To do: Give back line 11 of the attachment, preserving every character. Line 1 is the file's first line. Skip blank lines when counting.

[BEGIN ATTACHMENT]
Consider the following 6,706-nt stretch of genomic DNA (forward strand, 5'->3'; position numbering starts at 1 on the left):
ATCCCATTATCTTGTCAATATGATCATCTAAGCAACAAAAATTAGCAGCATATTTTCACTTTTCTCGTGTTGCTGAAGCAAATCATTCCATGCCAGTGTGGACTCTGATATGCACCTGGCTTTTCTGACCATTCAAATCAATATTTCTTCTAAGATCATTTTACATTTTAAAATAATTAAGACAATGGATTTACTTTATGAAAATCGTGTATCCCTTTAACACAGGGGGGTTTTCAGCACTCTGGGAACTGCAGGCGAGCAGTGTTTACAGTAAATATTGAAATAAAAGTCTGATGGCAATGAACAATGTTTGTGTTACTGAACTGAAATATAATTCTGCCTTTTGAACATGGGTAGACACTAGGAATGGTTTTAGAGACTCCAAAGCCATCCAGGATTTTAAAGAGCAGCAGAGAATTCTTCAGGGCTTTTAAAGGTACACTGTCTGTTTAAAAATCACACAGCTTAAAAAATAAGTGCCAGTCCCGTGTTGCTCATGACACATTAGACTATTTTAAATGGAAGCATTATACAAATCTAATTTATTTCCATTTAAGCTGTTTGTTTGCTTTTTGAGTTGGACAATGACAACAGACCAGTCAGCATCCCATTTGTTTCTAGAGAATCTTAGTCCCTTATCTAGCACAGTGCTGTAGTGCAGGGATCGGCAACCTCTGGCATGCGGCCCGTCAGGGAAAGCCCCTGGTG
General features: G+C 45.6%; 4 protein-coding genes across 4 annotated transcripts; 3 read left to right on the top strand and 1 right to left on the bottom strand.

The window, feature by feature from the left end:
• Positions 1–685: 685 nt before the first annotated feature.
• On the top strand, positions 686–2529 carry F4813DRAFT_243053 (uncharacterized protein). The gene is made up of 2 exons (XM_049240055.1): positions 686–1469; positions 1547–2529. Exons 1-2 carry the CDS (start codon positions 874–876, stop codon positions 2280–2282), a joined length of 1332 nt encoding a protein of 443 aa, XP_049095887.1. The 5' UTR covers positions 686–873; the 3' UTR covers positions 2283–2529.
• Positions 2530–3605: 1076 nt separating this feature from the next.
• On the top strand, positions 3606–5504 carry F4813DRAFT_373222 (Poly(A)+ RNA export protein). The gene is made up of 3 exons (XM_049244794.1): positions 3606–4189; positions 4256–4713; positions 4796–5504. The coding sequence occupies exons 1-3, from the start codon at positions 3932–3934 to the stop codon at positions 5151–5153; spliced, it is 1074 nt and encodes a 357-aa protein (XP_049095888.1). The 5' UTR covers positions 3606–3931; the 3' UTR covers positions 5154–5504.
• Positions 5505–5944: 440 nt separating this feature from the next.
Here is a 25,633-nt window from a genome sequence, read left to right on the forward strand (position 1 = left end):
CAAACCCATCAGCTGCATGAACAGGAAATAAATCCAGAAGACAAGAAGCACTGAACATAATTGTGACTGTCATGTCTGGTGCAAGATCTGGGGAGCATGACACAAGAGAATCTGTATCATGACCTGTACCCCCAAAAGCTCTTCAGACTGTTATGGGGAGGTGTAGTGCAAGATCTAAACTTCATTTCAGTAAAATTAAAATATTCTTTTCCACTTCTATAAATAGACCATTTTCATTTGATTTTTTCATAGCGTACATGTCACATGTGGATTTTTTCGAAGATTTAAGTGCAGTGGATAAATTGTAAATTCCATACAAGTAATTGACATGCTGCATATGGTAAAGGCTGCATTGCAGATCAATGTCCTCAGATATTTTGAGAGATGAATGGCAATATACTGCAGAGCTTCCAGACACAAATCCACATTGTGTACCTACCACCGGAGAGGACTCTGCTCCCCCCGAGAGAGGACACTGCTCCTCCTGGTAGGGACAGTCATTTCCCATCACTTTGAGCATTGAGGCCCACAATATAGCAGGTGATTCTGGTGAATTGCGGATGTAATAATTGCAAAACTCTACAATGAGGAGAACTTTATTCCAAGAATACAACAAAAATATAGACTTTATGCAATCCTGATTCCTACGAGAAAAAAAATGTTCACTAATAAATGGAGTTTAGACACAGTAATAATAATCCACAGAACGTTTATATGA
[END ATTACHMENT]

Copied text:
CAAACCCATCAGCTGCATGAACAGGAAATAAATCCAGAAGACAAGAAGCACTGAACATAATTGTGACTGTCATGTCTGGTGCAAGATCTGGGGAGCATGACACAAGAGAATCTGTATCATGACCTGTACCCCCAAAAGCTCTTCAGACTGTTATGGGGAGGTGTAGTGCAAGATCTAAACTTCATTTCAGTAAAATTAAAATATTCTTTTCCACTTCTATAAATAGACCATTTTCATTTGATTTTTTCATAGCGTACATGTCACATGTGGATTTTTTCGAAGATTTAAGTGCAGTGGATAAATTGTAAATTCCATACAAGTAATTGACATGCTGCATATGGTAAAGGCTGCATTGCAGATCAATGTCCTCAGATATTTTGAGAGATGAATGGCAATATACTGCAGAGCTTCCAGACACAAATCCACATTGTGTACCTACCACCGGAGAGGACTCTGCTCCCCCCGAGAGAGGACACTGCTCCTCCTGGTAGGGACAGTCATTTCCCATCACTTTGAGCATTGAGGCCCACAATATAGCAGGTGATTCTGGTGAATTGCGGATGTAATAATTGCAAAACTCTACAATGAGGAGAACTTTATTCCAAGAATACAACAAAAATATAGACTTTATGCAATCCTGATTCCTACGAGAAAAAAAATGTTCACTAATAAATGGAGTTTAGACACAGTAATAATAATCCACAGAACGTTTATATGA